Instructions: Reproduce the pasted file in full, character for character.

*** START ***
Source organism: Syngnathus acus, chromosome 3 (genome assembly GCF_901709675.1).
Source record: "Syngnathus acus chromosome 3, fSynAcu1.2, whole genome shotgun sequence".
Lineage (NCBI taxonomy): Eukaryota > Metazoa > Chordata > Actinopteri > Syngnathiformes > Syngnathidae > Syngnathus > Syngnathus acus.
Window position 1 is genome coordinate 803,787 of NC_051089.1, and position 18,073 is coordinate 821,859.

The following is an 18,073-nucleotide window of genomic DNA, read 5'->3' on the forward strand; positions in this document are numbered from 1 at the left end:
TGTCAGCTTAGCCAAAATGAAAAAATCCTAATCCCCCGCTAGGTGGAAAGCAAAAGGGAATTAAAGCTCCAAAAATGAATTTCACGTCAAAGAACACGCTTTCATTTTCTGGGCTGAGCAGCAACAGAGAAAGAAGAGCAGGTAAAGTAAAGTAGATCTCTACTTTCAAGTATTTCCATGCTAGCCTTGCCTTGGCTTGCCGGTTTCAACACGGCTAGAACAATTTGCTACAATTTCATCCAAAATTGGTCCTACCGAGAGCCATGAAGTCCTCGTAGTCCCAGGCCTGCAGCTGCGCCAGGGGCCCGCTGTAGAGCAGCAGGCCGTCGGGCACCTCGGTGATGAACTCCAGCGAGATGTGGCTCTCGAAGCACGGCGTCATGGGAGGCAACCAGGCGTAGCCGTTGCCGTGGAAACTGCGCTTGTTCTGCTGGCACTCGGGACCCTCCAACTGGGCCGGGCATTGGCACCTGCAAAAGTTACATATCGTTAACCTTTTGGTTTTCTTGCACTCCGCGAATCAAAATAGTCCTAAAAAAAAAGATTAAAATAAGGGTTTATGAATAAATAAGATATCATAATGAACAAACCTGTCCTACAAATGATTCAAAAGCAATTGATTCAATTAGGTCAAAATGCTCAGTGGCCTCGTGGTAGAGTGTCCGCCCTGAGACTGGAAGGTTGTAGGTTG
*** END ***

Source organism: Syngnathus acus, chromosome 3 (genome assembly GCF_901709675.1).
Source record: "Syngnathus acus chromosome 3, fSynAcu1.2, whole genome shotgun sequence".
Lineage (NCBI taxonomy): Eukaryota > Metazoa > Chordata > Actinopteri > Syngnathiformes > Syngnathidae > Syngnathus > Syngnathus acus.
Window position 1 is genome coordinate 803,787 of NC_051089.1, and position 18,073 is coordinate 821,859.

The following is an 18,073-nucleotide window of genomic DNA, read 5'->3' on the forward strand; positions in this document are numbered from 1 at the left end:
TGTCAGCTTAGCCAAAATGAAAAAATCCTAATCCCCCGCTAGGTGGAAAGCAAAAGGGAATTAAAGCTCCAAAAATGAATTTCACGTCAAAGAACACGCTTTCATTTTCTGGGCTGAGCAGCAACAGAGAAAGAAGAGCAGGTAAAGTAAAGTAGATCTCTACTTTCAAGTATTTCCATGCTAGCCTTGCCTTGGCTTGCCGGTTTCAACACGGCTAGAACAATTTGCTACAATTTCATCCAAAATTGGTCCTACCGAGAGCCATGAAGTCCTCGTAGTCCCAGGCCTGCAGCTGCGCCAGGGGCCCGCTGTAGAGCAGCAGGCCGTCGGGCACCTCGGTGATGAACTCCAGCGAGATGTGGCTCTCGAAGCACGGCGTCATGGGAGGCAACCAGGCGTAGCCGTTGCCGTGGAAACTGCGCTTGTTCTGCTGGCACTCGGGACCCTCCAACTGGGCCGGGCATTGGCACCTGCAAAAGTTACATATCGTTAACCTTTTGGTTTTCTTGCACTCCGCGAATCAAAATAGTCCTAAAAAAAAAGATTAAAATAAGGGTTTATGAATAAATAAGATATCATAATGAACAAACCTGTCCTACAAATGATTCAAAAGCAATTGATTCAATTAGGTCAAAATGCTCAGTGGCCTCGTGGTAGAGTGTCCGCCCTGAGACTGGAAGGTTGTAGGTTG